[ilds] RG Justine 2.21 -- the French sailor and the child prostitutes

slighcl slighcl at wfu.edu
Wed May 30 13:52:22 PDT 2007

On 5/30/2007 3:32 PM, James Gifford wrote:

>The moral frame develops, and in order for it to do so, we need to start a
>goodly distance below the acceptable.  I think the lack of care for those
>children is meant to catch us, or at least it catches me.  By not passing
>judgement, Durrell starts us off in the Sadean end of things, but the Darley
>who ends the book seems to at least be pointing us in a different direction.

I like this reading, Jamie.  I was writing my earlier email on the 
"moral economy" of /Justine /from the perspective of someone who over 
the years has drifted backward through literary periods and now teaches 
Victorian Poetry and Novels.  For the Victorian Novels of Charlotte 
Brontë, Charles Dickens, George Eliot, &c. the (perhaps) dated terms of 
"moral economy" and "moral framework" &c. tend to be right there on view 
for the reader's education, which most often is meant to follow the 
education of the character whose pilgrimage gets rehearsed. 

I find that it is very helpful--very restorative--for me to assume the 
"character" of a Victorian reader who has through some /temporal 
anomaly/ just picked up /Justine: A Novel/ by Lawrence Durrell.   (Think 
of someone training on a 'holodeck', and you will be following me.)  
Without a doubt, the "real" Charles in 2007 is an over-practiced reader 
who at one time hungrily devoured Conrad, Joyce, Woolf, Ford, Hemingway, 
Faulkner, &c. &c.  If I only read in that character--as the Charles who 
has read /Justine /over and over again all of these years and who 
already knows the "turn ons" and "turn offs" of modernism and 
postmoderism backwards and forwards--then I find that I am only jaded 
old me. 

    I am tired of tears and laughter,
    And men that laugh and weep;
    Of what may come hereafter
    For men that sow to reap:
    I am weary of days and hours,
    Blown buds of barren flowers,
    Desires and dreams and powers
    And everything but sleep.

I can't hear my book anymore.  Instead, in order to see again, I often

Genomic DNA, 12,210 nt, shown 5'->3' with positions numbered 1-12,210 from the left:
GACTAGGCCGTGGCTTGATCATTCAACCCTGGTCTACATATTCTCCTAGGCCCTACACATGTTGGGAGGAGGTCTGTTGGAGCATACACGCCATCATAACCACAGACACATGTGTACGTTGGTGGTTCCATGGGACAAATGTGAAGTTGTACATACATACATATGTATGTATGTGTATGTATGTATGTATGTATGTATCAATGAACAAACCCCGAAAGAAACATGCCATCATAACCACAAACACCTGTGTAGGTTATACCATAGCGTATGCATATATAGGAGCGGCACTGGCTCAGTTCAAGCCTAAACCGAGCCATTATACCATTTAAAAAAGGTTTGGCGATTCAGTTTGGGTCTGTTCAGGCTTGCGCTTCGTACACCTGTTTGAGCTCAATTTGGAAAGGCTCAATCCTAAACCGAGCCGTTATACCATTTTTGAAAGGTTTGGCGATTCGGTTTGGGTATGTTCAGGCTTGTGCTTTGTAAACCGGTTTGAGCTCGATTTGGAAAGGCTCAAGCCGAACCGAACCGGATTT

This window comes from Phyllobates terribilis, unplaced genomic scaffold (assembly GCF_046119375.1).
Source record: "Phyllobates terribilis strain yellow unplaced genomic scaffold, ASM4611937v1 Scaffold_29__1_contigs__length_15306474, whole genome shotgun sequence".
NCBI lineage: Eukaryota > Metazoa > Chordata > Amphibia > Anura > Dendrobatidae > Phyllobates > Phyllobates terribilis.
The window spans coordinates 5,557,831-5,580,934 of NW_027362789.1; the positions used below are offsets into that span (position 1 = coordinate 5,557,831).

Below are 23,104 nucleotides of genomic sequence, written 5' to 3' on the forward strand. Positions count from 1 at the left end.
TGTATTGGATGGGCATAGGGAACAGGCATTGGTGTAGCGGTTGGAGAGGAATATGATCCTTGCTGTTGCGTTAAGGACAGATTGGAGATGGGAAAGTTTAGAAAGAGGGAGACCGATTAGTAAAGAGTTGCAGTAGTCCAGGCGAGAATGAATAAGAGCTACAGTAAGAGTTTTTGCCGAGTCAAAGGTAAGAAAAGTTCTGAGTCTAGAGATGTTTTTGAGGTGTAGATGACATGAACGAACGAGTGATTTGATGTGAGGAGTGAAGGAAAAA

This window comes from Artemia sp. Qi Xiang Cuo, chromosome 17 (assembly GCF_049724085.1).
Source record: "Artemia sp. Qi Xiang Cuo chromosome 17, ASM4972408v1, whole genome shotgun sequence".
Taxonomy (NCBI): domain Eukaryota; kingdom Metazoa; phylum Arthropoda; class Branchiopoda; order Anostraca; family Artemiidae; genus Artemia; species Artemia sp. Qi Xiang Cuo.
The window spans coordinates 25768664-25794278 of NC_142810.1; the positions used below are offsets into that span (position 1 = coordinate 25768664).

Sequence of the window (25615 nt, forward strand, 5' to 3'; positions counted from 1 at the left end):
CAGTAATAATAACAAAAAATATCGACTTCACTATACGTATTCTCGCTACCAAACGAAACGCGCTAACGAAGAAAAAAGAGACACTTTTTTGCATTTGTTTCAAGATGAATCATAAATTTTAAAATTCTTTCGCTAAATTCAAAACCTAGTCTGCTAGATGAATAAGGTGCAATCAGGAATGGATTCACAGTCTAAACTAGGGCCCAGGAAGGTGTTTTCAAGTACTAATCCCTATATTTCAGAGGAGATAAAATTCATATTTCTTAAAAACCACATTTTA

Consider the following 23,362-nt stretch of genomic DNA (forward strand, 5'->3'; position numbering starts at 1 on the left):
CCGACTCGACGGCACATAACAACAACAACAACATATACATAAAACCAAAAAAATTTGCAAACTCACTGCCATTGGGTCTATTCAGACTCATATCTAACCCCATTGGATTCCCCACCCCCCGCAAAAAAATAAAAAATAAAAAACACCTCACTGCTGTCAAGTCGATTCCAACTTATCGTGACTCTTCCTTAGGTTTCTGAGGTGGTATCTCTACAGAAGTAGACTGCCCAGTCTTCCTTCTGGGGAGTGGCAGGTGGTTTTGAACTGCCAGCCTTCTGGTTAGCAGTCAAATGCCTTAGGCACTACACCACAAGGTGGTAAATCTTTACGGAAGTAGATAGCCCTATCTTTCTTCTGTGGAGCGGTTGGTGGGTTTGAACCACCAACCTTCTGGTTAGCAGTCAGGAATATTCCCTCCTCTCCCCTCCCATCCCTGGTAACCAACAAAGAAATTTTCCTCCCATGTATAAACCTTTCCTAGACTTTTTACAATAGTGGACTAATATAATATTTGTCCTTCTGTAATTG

start by pretending to be more naive, an imagined "Victorian" Charles in 
a highly stereotyped sense, stepping from the classroom in which I teach 
Victorian morals and manners over to Durrell's hothouse, Alexandria.   

Other times I can put a much different sort of Victorian 
character--imagine, say, Algernon Charles Swinburne or Walter Pater or 
Aubrey Beardsley sitting down to read Lawrence Durrell.  That game of 
reading brings along much different returns.

        "'We are human beings not Brontë cartoons'" (3.1)

Most of all these days I want to read like Sade's "Lovely Thérèse."  
Like a naive first-timer.  A bit masochistic, really.  But I have 
learned to be very voyeuristic in designing my syllabi--jealous of first 
encounters with the books I select for my students to read--jealous of 
the surprise and tussle and (sometimes) the flash of first 
recognition--and I cannot shake the practice.  Some of my best classroom 
discussions in Victorian Poetry courses come when the younger 
undergraduates from conservative or evangelical backgrounds walk in the 
room and ready themselves to deal with Arnold's "Dover Beach," or with 
Browning's "Bishop Blougram," or (especially) with Swinburne's 
"Anactoria," /Atalanta in Calydon/, or "Hertha."  /There /is real 
readerly struggle and contest--call it "earnestness," if you 
must--/there /I get a sampling (in facsimile) of the original, 
distressing, challenging impact that those diverse Victorian poems had 
on their audiences, the real encounter with doubt and the diminishment 
of the old safe assurances. 

I want to remember, as Bruce has said, that Durrell is a surprising and 
sometimes "dangerous" author.


Charles L. Sligh
Department of English
Wake Forest University
slighcl at wfu.edu

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